October 8, 2019

5 top tips for NQTs to crack assessment

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Your first year of teaching presents you with a wealth of challenges. How do you manage behaviour? How do you cope with the workload? How can you do your best? How will you know if you are a good teacher?...

September 4, 2019
Knowledge in the light

Evidence-based policy and practice in education – knowledge in the light or strategy in the dark?

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By Tim Oates CBE, Group Director of Assessment Research and Development, Cambridge Assessment

The term ‘evidence-based policy’ rose to particular prominence in the early years of the New Labour administration, following the 1997 general election...

July 5, 2019
Measuring progress in education

Measuring Progress in Education

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At the 10th Annual Festival of Education, held at the beautiful Wellington College, CEM hosted a panel on “Measuring progress in education: The good, the bad and the future.”...

June 27, 2019

The Big Evidence Debate – Catch Up

On Tuesday 4th June 2019 we held the first ever Big Evidence Debate.


Leading educational experts Dylan Wiliam and Larry Hedges gave fascinating keynote presentations, and thought leaders and educational practitioners joined them to debate the contribution that meta-analysis and randomised control trials make to understanding what works in education.

June 21, 2019
The good, the bad, the future

Measuring Progress in Education – The good, the bad and the future

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By Richard Selfridge

In recent years, ‘progress’ or ‘growth’ has become a much-discussed issue in education. The terminology has often been used to mean a numerical summary of a child’s development over time, usually when compared to their peers...

June 20, 2019
Root of evil

Progress measures are the root of all evil

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By James Pembroke

In their pursuit of a number - a neat proxy for the distance travelled between two points - schools can do some crazy stuff...

June 20, 2019
An exercise in mega-silliness

Is meta-analysis all just ‘an exercise in mega-silliness’?

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By Stuart Kime

To my mind, there was something heroic about Gene Glass’ presidential address to the 1976 American Educational Research Association annual meeting...

June 14, 2019
Meta Analysis Blog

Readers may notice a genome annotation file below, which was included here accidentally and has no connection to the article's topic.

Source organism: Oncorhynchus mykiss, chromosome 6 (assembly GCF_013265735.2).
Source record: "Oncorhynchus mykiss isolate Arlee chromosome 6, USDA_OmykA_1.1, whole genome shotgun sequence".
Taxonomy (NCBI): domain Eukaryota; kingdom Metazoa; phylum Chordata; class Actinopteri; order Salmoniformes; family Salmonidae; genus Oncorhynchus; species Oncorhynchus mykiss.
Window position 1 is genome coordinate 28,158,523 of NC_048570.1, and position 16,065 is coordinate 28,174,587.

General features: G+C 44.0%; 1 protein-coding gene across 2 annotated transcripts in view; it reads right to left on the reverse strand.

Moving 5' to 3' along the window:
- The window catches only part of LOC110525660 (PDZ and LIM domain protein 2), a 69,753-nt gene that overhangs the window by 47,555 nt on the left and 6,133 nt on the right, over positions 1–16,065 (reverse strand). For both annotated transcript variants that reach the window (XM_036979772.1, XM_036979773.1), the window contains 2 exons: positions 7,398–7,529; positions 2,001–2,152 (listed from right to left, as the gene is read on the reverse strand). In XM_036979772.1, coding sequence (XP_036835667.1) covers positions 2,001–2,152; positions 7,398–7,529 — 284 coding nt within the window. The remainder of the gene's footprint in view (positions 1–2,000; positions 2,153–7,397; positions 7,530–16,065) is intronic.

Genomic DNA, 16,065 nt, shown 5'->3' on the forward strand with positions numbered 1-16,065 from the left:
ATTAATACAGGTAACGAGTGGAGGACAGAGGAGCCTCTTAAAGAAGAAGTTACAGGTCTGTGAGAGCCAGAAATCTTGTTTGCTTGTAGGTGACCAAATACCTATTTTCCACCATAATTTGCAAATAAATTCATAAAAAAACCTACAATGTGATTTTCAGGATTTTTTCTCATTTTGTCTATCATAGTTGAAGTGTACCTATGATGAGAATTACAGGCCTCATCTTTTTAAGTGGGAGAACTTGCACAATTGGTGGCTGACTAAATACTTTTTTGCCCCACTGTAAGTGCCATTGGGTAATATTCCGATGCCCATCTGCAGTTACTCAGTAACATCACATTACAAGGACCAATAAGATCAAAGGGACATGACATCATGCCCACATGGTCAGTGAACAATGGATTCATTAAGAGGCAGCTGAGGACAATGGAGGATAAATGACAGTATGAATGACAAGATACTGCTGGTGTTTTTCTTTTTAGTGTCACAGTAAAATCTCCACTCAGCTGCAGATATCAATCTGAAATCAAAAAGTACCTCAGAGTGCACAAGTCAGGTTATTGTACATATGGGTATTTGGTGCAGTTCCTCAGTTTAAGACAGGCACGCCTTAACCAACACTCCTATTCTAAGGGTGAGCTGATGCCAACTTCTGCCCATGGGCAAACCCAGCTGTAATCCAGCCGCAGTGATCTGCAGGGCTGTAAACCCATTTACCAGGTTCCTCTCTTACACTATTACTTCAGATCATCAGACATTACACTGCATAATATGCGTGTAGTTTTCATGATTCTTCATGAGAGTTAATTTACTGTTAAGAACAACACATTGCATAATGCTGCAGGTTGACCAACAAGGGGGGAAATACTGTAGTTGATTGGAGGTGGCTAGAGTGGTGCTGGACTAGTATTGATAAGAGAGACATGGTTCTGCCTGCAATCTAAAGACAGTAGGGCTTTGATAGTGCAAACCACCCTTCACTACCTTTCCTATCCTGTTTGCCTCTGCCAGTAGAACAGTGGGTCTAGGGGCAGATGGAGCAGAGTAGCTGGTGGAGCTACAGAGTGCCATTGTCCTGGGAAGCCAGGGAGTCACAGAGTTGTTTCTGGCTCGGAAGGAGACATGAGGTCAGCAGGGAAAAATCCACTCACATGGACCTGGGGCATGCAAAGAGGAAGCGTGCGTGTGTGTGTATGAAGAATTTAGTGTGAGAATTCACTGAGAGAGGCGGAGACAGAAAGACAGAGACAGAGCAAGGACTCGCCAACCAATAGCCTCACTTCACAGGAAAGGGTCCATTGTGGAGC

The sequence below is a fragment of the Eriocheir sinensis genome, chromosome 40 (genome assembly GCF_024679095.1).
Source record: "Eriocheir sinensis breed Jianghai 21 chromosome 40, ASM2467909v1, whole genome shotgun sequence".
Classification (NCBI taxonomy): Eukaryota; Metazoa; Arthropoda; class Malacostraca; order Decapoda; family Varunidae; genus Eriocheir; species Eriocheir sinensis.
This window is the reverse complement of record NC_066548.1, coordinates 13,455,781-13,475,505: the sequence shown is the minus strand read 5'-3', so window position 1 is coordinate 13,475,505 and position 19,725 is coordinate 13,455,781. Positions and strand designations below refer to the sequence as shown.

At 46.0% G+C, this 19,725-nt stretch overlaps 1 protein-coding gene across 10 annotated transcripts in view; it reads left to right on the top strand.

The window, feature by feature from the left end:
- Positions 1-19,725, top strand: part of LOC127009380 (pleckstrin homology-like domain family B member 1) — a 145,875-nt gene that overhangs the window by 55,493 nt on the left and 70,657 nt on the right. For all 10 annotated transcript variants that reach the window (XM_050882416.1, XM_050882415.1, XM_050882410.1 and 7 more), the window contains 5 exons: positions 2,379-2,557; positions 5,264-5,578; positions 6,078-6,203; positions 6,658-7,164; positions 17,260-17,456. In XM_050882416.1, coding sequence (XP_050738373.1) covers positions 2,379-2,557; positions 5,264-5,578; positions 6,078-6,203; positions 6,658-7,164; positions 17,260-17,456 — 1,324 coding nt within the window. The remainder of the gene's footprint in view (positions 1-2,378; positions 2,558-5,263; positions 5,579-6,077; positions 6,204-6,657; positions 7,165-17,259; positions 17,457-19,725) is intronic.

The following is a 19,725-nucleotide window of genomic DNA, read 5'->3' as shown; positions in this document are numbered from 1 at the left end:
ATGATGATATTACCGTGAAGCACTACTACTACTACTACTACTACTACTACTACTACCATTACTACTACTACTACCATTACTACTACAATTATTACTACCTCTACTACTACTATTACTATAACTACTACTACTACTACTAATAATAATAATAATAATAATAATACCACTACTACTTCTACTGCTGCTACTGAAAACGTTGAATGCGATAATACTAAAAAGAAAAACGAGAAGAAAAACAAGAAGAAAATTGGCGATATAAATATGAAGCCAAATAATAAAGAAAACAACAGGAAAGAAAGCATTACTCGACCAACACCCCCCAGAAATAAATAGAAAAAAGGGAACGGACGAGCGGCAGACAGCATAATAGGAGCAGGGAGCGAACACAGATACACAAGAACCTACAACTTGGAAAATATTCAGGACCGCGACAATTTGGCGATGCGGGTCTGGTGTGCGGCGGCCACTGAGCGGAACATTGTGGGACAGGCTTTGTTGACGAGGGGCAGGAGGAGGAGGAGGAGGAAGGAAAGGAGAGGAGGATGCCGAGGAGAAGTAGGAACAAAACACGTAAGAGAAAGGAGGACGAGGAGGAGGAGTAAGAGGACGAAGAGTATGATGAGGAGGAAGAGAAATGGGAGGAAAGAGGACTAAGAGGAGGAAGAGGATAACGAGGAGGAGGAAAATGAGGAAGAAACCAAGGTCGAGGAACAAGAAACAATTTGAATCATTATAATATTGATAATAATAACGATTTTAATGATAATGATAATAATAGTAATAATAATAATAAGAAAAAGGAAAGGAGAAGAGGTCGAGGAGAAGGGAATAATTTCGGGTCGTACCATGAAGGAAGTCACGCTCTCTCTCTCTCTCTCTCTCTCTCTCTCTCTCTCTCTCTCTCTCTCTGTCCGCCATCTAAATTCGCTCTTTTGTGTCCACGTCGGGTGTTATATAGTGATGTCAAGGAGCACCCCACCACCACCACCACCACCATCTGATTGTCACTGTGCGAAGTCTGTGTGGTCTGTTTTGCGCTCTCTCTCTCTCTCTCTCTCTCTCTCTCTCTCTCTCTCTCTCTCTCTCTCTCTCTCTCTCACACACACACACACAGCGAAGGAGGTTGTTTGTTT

Meta-analysis: Don’t do it or Do it more carefully?

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By Philippa Cordingley

Meta-analyses (like the popular Sutton Trust Tool Kit and Hattie’s Visible Learning) apparently offer a more sophisticated and orderly approach to our world than the messy reality of day to day practice...

June 11, 2019
Is Meta-Analysis the best we can do?

Is meta-analysis the best we can do?

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By Professor Steve Higgins

Is meta-analysis in its current state trustworthy enough to be a basis for practitioner decisions?...

June 6, 2019
Introducing the 50 Percent Rule

The Big Evidence Debate: Introducing the 50% rule

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By Lee Elliot-Major

As a news editor, I developed my own 50% rule: reporters should spend as much time writing their stories as getting the stories in the first place. Journalists often race back into the newsroom with great tales to tell...

May 30, 2019
Phil Stock Blog Meta-Analysis

Meta-analyses and the making of an evidence-informed profession

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By Phil Stock

Before entering into a broader discussion about the use of meta-analysis in school decision-making, it’s worth appreciating just how far teaching has progressed towards becoming an evidence-informed profession...

December 13, 2018
researchED Durham

Working out what works at researchED Durham

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By Andrew Pearson

The first conference of its kind in the North East brought together an assortment of thought leaders from the contemporary education scene...